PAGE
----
WSJ Radio Network newscaster Steve Yount explains why a sale to News Corp is not just bad for journalism, bad for readers, bad for advertisers, it's also bad for long-term shareholders, especially the Bancrofts.
Of course, there's more at stake than the personal fortunes of the Murdoch family and the Bancroft family, which for a century has controlled Dow Jones. I'm a newscaster for the Wall Street Journal Radio Network and the president of the union local that represents 2,000 Dow Jones employees, including its rank-and-file journalists throughout North America. I believe our members' interests are best served by adherence to the principle of editorial independence within a company whose only mission is reporting the news. As journalists and union members we see no upside in reducing Dow Jones to a tiny appendage of a global conglomerate with financial, political and regulatory interests alien to what we do.[snip]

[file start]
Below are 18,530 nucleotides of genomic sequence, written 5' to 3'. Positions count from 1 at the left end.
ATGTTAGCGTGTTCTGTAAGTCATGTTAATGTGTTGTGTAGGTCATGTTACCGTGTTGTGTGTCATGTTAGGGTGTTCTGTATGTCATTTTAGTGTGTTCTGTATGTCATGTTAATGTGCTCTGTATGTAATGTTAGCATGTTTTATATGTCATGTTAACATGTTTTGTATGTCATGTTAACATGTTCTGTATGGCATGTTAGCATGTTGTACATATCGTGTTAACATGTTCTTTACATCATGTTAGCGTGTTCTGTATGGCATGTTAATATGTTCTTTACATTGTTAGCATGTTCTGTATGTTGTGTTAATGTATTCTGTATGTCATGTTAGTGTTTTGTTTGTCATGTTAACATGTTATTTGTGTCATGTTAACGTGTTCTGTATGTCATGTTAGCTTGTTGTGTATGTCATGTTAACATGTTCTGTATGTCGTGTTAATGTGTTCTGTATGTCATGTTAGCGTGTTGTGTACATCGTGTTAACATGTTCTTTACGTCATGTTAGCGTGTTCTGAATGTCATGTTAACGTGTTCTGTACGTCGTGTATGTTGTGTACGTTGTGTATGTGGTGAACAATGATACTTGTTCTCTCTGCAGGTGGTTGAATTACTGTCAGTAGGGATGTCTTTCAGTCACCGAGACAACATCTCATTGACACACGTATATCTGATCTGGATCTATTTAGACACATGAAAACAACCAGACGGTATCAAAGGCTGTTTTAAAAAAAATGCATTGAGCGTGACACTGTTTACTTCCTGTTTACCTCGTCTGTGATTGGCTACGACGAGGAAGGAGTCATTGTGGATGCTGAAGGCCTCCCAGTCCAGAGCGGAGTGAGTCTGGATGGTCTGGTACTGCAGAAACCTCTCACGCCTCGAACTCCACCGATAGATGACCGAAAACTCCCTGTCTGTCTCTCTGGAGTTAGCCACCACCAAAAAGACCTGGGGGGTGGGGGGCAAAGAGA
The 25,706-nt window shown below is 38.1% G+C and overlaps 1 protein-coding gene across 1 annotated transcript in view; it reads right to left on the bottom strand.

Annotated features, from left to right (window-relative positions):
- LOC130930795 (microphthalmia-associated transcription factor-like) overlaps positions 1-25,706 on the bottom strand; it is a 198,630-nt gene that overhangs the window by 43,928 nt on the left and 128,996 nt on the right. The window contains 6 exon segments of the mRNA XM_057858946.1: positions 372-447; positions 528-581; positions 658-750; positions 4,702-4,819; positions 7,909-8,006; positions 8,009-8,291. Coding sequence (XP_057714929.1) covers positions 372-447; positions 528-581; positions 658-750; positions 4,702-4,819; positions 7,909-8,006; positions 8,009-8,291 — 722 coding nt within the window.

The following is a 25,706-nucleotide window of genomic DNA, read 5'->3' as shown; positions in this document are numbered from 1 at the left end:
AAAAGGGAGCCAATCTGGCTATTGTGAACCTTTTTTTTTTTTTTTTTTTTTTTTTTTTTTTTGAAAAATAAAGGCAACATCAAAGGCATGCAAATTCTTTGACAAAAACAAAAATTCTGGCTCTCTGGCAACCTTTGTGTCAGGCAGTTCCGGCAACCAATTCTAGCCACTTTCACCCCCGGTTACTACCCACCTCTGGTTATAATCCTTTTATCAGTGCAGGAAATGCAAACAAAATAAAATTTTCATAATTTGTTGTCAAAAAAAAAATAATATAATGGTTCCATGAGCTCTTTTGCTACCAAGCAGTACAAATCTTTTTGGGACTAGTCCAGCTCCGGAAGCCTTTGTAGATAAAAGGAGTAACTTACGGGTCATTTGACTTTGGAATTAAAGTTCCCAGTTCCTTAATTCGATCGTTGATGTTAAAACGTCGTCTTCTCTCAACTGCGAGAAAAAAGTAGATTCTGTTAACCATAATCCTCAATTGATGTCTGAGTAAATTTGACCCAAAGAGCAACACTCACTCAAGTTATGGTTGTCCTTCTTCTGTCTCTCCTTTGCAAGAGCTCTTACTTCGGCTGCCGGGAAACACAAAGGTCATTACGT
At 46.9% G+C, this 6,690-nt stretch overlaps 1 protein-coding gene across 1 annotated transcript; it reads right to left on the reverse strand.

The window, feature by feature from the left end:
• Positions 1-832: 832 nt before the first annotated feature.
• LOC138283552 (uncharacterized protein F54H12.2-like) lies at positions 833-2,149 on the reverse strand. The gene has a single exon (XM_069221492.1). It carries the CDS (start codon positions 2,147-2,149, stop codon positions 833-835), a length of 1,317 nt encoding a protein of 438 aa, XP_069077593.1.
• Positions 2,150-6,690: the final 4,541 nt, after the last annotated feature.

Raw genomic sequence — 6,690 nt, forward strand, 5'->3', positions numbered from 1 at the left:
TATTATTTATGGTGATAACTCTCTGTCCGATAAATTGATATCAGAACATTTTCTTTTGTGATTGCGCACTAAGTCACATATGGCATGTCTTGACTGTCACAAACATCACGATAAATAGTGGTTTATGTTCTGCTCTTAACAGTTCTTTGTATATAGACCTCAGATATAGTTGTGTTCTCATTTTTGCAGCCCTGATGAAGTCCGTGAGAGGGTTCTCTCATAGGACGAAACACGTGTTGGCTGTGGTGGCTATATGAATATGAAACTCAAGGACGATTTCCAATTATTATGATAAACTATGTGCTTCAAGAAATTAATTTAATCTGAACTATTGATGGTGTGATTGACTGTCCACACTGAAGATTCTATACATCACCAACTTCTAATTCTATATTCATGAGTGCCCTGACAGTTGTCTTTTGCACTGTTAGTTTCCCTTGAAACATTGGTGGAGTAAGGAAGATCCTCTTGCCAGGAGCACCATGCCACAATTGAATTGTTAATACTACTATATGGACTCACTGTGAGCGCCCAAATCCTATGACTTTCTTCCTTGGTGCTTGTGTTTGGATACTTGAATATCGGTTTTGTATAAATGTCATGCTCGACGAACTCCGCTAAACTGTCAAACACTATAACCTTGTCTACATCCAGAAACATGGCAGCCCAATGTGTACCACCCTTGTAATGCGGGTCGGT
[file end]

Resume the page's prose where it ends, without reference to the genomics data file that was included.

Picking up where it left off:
In promoting the Wall Street Journal and its other publications, Dow Jones tells readers they can rely on the expertise of reporters and editors who know business better than anybody. So when we say the takeover of Dow Jones is a bum deal, one being rushed to signature for all the wrong reasons, we hope our most faithful readers, the Bancrofts, will listen.* FROM REUTERS @ 1:20pm EDT: Bancrofts to make an announcement today on Murdoch offer. "There will be a short announcement later today," Michael Elefante told Reuters.
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